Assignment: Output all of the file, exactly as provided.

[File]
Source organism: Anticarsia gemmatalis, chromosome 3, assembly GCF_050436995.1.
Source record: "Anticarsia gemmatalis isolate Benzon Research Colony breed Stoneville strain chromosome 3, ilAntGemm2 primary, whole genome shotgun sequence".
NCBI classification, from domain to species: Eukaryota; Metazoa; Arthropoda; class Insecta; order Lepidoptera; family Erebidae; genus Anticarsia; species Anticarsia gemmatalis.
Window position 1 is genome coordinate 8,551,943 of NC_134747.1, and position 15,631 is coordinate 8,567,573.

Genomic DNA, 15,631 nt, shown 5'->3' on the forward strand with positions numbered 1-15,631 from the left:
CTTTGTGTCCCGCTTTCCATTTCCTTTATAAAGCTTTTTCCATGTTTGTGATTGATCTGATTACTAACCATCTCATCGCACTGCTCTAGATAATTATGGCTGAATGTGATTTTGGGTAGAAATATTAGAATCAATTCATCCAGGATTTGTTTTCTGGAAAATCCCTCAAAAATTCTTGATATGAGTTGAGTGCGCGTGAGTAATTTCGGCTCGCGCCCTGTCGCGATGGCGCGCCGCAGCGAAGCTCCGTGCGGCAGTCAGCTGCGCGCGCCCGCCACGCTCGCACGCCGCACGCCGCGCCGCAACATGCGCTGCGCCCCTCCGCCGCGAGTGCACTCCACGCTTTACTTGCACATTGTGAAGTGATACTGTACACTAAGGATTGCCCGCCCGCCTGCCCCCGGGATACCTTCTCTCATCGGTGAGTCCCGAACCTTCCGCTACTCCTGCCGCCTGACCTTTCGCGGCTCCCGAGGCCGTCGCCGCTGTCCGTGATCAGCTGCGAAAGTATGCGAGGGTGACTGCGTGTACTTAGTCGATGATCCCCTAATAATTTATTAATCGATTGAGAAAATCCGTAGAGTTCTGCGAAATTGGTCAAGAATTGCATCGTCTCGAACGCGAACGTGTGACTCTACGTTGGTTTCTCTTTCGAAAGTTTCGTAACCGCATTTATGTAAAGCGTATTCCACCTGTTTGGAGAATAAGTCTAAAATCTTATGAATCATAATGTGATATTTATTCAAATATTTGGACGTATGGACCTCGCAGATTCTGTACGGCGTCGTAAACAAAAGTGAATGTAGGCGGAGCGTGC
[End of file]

Source organism: Anticarsia gemmatalis, chromosome 3, assembly GCF_050436995.1.
Source record: "Anticarsia gemmatalis isolate Benzon Research Colony breed Stoneville strain chromosome 3, ilAntGemm2 primary, whole genome shotgun sequence".
NCBI classification, from domain to species: Eukaryota; Metazoa; Arthropoda; class Insecta; order Lepidoptera; family Erebidae; genus Anticarsia; species Anticarsia gemmatalis.
Window position 1 is genome coordinate 8,551,943 of NC_134747.1, and position 15,631 is coordinate 8,567,573.

Genomic DNA, 15,631 nt, shown 5'->3' on the forward strand with positions numbered 1-15,631 from the left:
CTTTGTGTCCCGCTTTCCATTTCCTTTATAAAGCTTTTTCCATGTTTGTGATTGATCTGATTACTAACCATCTCATCGCACTGCTCTAGATAATTATGGCTGAATGTGATTTTGGGTAGAAATATTAGAATCAATTCATCCAGGATTTGTTTTCTGGAAAATCCCTCAAAAATTCTTGATATGAGTTGAGTGCGCGTGAGTAATTTCGGCTCGCGCCCTGTCGCGATGGCGCGCCGCAGCGAAGCTCCGTGCGGCAGTCAGCTGCGCGCGCCCGCCACGCTCGCACGCCGCACGCCGCGCCGCAACATGCGCTGCGCCCCTCCGCCGCGAGTGCACTCCACGCTTTACTTGCACATTGTGAAGTGATACTGTACACTAAGGATTGCCCGCCCGCCTGCCCCCGGGATACCTTCTCTCATCGGTGAGTCCCGAACCTTCCGCTACTCCTGCCGCCTGACCTTTCGCGGCTCCCGAGGCCGTCGCCGCTGTCCGTGATCAGCTGCGAAAGTATGCGAGGGTGACTGCGTGTACTTAGTCGATGATCCCCTAATAATTTATTAATCGATTGAGAAAATCCGTAGAGTTCTGCGAAATTGGTCAAGAATTGCATCGTCTCGAACGCGAACGTGTGACTCTACGTTGGTTTCTCTTTCGAAAGTTTCGTAACCGCATTTATGTAAAGCGTATTCCACCTGTTTGGAGAATAAGTCTAAAATCTTATGAATCATAATGTGATATTTATTCAAATATTTGGACGTATGGACCTCGCAGATTCTGTACGGCGTCGTAAACAAAAGTGAATGTAGGCGGAGCGTGC